US space agency NASA today said its satellite orbiting the Moon has found debris of Chandrayaan 2’s lander, Vikram, on the lunar surface. The lander had lost contact shortly before the scheduled attempt to soft land on the moon on September 7. NASA posted images “clicked by its Lunar Reconnaissance Orbiter (LRO) that show the site of impact and the associated debris field.” In a statement, NASA said the “debris first located by Shanmuga Subramanian about 750 meters northwest of the main crash site and was a single bright pixel identification in that first mosaic.”

“Shanmuga Subramanian contacted the LRO project with a positive identification of debris. After receiving this tip, the LROC team confirmed the identification by comparing before and after images. When the images for the first mosaic were acquired the impact point was poorly illuminated and thus not easily identifiable. Two subsequent image sequences were acquired on Oct. 14 and 15, and Nov. 11. The LROC team scoured the surrounding area in these new mosaics and found the impact site and associated debris field,” the statement added.

The US space agency also posted a before and after image that highlights changes to the surface and the impact point.

Days after the attempt to land on the lunar surface, ISRO had confirmed that they had lost all communications with the orbiter. Later, NASA had said the Chandrayaan 2 lander had a “hard landing” and had released pictures of the targeted landing site.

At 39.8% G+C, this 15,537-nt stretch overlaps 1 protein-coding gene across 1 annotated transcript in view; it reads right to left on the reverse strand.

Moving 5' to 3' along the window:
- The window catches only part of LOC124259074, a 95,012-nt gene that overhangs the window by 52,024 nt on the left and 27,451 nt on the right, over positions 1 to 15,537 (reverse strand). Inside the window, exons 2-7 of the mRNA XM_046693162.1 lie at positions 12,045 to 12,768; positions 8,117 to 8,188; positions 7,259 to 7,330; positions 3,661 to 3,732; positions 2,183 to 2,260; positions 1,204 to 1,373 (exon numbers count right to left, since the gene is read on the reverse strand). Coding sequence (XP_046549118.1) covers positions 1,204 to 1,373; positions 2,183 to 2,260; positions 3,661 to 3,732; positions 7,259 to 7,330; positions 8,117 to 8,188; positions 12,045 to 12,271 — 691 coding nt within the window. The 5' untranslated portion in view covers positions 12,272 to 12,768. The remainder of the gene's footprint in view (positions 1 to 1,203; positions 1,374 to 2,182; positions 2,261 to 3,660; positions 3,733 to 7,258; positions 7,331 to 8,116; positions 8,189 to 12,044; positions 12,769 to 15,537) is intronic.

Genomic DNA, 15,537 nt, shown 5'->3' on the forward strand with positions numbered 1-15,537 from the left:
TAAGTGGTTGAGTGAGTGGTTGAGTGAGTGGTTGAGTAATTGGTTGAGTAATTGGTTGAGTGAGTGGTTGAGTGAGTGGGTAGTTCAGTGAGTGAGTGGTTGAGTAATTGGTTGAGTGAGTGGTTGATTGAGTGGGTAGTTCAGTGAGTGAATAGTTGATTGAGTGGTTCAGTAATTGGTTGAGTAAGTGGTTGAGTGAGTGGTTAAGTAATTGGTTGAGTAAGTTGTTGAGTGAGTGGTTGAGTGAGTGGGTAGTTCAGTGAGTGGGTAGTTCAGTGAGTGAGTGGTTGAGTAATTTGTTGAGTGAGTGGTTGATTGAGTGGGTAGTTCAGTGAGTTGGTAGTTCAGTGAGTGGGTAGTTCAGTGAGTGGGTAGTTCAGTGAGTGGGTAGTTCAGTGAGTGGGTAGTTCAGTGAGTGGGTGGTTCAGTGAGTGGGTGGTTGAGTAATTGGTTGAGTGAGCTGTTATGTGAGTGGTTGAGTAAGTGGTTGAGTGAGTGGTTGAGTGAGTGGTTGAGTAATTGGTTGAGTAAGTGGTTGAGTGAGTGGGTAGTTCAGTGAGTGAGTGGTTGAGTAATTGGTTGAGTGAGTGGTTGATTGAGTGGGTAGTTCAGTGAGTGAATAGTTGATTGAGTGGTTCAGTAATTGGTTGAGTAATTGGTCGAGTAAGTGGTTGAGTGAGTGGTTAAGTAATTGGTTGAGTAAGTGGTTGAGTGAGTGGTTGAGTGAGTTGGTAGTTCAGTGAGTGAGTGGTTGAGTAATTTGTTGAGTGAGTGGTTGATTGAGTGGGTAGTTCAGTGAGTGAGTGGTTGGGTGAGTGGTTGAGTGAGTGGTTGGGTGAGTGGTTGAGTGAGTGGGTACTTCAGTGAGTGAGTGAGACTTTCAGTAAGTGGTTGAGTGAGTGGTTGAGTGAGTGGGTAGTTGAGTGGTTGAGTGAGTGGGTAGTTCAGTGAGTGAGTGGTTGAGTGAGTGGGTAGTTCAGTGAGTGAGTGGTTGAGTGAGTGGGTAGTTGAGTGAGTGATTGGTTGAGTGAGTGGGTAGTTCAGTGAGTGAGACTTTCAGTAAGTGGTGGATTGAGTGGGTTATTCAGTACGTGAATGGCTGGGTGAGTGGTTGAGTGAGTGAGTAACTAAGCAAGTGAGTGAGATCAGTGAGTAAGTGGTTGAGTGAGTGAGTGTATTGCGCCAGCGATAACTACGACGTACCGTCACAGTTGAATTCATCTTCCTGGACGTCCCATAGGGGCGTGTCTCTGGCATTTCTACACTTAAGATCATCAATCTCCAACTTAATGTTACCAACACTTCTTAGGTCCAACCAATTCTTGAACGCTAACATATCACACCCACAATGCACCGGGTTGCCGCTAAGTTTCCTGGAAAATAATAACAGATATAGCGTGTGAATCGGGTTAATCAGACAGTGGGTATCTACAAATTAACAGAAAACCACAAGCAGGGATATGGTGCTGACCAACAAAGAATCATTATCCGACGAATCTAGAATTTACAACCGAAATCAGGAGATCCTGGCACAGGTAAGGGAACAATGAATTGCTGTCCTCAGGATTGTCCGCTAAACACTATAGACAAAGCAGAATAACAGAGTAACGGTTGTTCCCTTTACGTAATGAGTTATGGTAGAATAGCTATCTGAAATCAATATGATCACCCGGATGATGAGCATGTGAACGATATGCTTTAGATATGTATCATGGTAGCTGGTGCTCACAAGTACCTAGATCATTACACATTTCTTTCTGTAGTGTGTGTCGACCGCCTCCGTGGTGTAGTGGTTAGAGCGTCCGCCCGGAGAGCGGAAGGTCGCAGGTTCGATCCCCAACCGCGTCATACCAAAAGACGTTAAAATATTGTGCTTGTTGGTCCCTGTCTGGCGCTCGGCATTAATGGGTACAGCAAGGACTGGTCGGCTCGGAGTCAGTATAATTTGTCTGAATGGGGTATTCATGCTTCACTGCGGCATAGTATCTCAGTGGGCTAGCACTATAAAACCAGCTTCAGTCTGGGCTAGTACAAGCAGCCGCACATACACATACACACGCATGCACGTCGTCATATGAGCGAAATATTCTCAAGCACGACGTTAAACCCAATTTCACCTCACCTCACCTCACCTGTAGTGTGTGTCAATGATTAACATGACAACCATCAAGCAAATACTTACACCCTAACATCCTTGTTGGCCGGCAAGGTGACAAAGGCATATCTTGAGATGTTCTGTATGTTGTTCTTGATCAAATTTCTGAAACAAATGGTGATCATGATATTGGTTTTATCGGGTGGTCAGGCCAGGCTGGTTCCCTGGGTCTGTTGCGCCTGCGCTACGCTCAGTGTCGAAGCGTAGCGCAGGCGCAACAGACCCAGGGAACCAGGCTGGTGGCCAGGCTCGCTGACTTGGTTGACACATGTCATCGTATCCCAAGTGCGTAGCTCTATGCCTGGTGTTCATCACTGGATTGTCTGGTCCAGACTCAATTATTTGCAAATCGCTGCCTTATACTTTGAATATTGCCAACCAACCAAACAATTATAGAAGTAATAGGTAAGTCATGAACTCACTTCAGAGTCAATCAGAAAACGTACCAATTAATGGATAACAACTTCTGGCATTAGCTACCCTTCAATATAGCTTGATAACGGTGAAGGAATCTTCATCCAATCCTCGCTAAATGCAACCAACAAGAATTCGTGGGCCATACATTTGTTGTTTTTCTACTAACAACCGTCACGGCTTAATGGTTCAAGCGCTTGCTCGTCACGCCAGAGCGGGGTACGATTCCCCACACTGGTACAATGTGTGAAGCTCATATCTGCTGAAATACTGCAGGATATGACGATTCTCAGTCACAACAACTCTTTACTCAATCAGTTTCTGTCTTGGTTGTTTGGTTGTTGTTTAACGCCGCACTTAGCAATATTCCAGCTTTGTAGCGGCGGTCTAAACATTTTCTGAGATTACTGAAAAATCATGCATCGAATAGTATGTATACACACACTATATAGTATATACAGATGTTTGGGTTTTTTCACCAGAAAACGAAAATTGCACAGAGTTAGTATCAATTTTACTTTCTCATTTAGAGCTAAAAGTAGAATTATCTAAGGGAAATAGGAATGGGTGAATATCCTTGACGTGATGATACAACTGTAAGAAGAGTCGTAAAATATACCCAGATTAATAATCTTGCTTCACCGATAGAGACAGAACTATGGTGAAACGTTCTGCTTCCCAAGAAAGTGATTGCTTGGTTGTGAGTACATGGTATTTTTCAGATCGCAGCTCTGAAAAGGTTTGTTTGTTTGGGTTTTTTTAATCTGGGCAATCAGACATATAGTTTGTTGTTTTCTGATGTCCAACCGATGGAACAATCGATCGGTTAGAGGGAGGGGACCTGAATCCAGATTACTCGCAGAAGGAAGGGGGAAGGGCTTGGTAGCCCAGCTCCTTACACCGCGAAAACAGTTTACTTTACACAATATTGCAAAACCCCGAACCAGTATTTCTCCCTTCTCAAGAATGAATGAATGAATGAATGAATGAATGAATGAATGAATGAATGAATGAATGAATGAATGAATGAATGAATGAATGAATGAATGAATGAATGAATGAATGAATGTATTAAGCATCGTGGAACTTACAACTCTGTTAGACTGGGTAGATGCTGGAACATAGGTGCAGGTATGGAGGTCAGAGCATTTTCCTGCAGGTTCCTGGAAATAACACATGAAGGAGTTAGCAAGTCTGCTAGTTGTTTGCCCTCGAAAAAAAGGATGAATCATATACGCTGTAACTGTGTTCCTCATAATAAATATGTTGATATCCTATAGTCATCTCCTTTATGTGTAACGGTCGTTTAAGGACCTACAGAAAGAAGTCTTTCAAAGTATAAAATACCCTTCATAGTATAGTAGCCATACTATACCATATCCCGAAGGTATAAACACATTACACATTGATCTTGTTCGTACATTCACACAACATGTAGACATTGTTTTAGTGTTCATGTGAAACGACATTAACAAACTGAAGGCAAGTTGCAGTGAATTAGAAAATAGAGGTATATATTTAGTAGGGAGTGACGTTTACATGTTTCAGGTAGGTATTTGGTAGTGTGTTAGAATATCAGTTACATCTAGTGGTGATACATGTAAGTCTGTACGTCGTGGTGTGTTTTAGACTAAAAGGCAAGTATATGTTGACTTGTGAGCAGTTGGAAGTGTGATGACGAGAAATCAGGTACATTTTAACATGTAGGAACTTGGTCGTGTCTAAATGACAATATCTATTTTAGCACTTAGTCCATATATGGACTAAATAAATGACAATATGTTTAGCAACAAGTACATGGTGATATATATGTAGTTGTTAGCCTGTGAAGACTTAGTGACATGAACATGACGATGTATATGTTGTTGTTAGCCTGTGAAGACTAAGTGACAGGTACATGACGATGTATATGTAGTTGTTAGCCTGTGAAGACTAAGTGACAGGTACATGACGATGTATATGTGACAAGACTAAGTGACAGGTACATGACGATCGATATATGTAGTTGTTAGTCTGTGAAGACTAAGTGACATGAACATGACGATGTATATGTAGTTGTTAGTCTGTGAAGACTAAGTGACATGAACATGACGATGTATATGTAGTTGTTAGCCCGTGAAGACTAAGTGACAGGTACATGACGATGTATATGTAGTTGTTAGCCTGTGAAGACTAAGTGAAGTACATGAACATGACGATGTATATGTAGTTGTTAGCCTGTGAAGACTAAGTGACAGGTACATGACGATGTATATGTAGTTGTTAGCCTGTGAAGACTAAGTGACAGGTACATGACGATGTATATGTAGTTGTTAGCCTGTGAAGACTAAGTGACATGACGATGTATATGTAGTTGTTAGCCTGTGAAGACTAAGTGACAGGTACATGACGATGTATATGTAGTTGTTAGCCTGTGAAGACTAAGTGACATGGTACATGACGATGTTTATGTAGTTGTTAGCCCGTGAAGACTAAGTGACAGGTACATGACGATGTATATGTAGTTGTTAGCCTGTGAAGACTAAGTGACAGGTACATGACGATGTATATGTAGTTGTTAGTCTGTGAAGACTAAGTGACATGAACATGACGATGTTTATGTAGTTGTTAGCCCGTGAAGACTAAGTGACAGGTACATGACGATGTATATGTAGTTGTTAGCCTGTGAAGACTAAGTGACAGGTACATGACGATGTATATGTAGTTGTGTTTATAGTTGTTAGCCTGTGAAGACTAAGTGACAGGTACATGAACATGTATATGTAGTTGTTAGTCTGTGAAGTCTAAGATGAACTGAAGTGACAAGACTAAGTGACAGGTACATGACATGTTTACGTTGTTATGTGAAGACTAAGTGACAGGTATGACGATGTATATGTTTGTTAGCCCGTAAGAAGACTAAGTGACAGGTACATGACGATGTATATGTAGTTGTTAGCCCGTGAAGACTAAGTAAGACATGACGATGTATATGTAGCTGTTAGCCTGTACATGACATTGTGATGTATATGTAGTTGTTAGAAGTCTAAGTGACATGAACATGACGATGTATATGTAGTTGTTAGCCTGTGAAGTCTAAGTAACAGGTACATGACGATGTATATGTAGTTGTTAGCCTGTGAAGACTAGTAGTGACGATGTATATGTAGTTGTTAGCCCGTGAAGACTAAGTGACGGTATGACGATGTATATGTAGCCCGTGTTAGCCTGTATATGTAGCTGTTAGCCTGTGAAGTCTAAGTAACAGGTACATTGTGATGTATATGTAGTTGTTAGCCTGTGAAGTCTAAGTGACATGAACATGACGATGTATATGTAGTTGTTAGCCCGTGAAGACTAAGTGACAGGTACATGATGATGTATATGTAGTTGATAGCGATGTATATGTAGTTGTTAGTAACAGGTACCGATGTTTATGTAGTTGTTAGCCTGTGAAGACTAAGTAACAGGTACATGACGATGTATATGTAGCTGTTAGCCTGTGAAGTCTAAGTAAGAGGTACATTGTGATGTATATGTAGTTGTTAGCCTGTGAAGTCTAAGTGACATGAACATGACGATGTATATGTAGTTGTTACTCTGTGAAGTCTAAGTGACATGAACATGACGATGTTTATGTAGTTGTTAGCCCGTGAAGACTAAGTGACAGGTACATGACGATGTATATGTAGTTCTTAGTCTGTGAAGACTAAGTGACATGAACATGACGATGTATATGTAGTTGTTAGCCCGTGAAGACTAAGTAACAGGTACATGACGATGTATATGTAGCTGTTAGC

Lunar lander Vikram, one of three components of the Chandrayaan 2 spacecraft stopped transmitting 2.1 km from the surface ahead of it’s soft landing on the south polar region of the moon in a historic 1,000-crore mission.

Vikram and lunar rover Pragyan, which is housed inside the lander, were scheduled to operate for one lunar day (equal to 14 Earth days) and carry out a series of surface and sub-surface experiments.

The lunar orbiter, which is in orbit around the moon, is expected to be operational for seven years and help in the understanding of the moon’s evolution, mapping of its minerals and water molecules in polar regions.

Chandrayaan 2 was launched on July 22 from Sriharikota in Andhra Pradesh, on the back of a GSLV Mark III rocket – ISRO’s largest and most powerful. The mission was originally scheduled to launch on July 15 but that was aborted, with less than an hour remaining, after a technical glitch was discovered.